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09-05-2012, 07:47 AM
  #113
Dalton
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Quote:
Originally Posted by Czech Your Math View Post
To me, it's basically the random chance of any 40-50 point scorer doing something like that.

What sticks out as most unusual to me (aside from it being a relatively mediocre player) is that he scored points on all 8 of his team's goals and it was a close game until late. If it was an 11-3 blowout or something, it wouldn't be as surprising to me.

Still, it's more like a mediocre pitcher throwing a no-hitter. Great single game feat, takes some talent for sure, but not an indication of true greatness on an all-time level or anything. I'd say the same about Sittler's 10 point game, even though he was a much better player.
Sittler also scored 5 goals in a playoff game and set a couple team records on an O6 team. Guy was pretty lucky eh?

To the OP's question. After reading and skimming this thread I think the KISS rule needs to be applied. Desperately. I don't think we can quantify human behaviour. I don't think we can safely use analytics on databases comprised of judgement calls from observers. But we can look at raw data. But I think the question should be- can we accurately analyze the data- before we ponder the value of collecting more.

I think there is too much over analysis that just paralyzes the debate. Start simple. What question are you trying to answer?

Recently I've considered the question of how to compare players across eras. I came across a study in Human Resources that showed that the top 20% or so of performers are responsible for about 80% of the output. Within that elite group the same rule applies. This elite group influence the mean disproportionately. IOW if the top 20% of year A outperform the top 20% of year B then the mean of year A will be higher than the mean of year B. The same is true of the bottom 20%.

Comparing the mean of two different seasons does not answer any questions. One must look at and compare the top and bottom 20% to see what their effect is. A year in which the worst defensive teams were worse than other years would result in more goals scored by everyone, not just the top 20%. So the top 20% would not have scored a higher proportion of goals than the rest of the players compared to other seasons but the league as a whole would have seen more goals scored. The bottom 20% of goalies would have allowed a higher percentage of goals than the remaining goalies compared to other seasons. The other goalies would be comparable to other seasons.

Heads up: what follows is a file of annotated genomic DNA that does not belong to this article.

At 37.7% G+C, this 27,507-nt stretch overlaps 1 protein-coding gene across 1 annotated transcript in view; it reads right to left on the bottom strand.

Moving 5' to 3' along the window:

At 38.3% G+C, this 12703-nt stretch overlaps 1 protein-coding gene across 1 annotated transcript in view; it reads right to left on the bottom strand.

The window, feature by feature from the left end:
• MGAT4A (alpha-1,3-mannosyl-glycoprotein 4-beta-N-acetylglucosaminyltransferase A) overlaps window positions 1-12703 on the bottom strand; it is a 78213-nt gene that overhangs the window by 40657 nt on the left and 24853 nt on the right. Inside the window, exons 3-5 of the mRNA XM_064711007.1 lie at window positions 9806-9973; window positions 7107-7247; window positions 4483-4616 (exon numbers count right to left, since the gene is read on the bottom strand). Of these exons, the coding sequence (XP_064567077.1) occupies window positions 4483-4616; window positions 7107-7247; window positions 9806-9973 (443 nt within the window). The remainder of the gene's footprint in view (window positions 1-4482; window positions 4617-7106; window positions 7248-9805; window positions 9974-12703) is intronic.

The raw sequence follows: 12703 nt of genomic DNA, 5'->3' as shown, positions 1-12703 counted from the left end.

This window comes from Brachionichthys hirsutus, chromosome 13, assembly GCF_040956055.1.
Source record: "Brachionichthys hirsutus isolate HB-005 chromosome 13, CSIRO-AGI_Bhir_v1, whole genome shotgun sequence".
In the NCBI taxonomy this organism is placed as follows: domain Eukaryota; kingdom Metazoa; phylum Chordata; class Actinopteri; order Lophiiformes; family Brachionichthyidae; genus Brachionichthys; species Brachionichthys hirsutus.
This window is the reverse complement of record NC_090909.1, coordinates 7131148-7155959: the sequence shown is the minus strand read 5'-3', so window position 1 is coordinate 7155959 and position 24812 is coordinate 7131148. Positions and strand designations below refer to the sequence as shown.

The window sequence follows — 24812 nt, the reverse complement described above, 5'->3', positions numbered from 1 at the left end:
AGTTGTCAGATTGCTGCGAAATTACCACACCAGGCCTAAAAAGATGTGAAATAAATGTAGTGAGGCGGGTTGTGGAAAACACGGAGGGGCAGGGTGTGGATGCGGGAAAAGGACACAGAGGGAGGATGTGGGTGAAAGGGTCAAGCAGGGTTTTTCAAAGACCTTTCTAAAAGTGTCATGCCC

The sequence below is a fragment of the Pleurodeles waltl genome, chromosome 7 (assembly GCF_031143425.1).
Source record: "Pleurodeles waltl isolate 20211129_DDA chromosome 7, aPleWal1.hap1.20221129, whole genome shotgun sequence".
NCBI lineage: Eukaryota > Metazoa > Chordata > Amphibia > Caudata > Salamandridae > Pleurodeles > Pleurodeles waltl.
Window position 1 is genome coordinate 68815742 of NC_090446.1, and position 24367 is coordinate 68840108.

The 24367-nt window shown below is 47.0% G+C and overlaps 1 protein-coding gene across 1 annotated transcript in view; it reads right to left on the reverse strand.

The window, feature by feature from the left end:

The same argument could be true of scorers as well. This needs to be tested and I need data to do so.

My point here is that this idea came from Human resources not math. Math alone is not the answer here. There are many fields that study human preformance that can be mined for ideas to analyze hockey. The math comes into play when it presents as the tool for the job. In this case the necessary math is just plain old fractions.

I dl'd last season and found that this rule appeared to hold for points. The top twenty percent had indeed sored a disproportionate amount of the points. It was pointed out to me that this was because of the distribution of scorers on a the teams but that doesn't impact it's possibilities for comparing seasons. It could in fact support that poster's opinion if perhaps scoring is more spread out in a given season or era compared to another. In that case the top 20% wouldn't have scored a disproportionate amount of points compared to the rest of the league as they did last season. Or at least the proportions would differ in a manner supporting the contention.

Just for kicks I added a typical Gretzky season of more assists than the next guys points and 55 goals IIRC. There was a pretty clear lead for Gretzky among the top 20%. It would be interesting to use this to compare other top performers and perhaps see who scored the highest proportion of points or goals among their peers in given seasons, eras or careers. I think it's a useful tool that coud contribute to many debates and even displace some of the dubious formulae that litter the debate.

In a small league the number of players in the top 20% would be smaller as well which could see some aparently bizarre results such as a single player or a very few responsible for all or most of the goals scored in that league. In that case (or maybe all cases) one should use an arbitray number such as what percentage of league scoring does a ppg represent. A baseline to compare seasons and performances. Every ruler needs a 0.

Without data it's just MHO. But OTOH- KISS. HR study. Raw data. Simple fractions. Higher order math need not apply.

The measurement question is simply a matter of careful definition of events and counting them. I think we need to analyze current data better first. That will lead to questions which should lead to more or better data collection for analysis. Just applying math to madly collected data is not the best analysis.

Ask questions. Research. The answer to the OP's query will follow in time.

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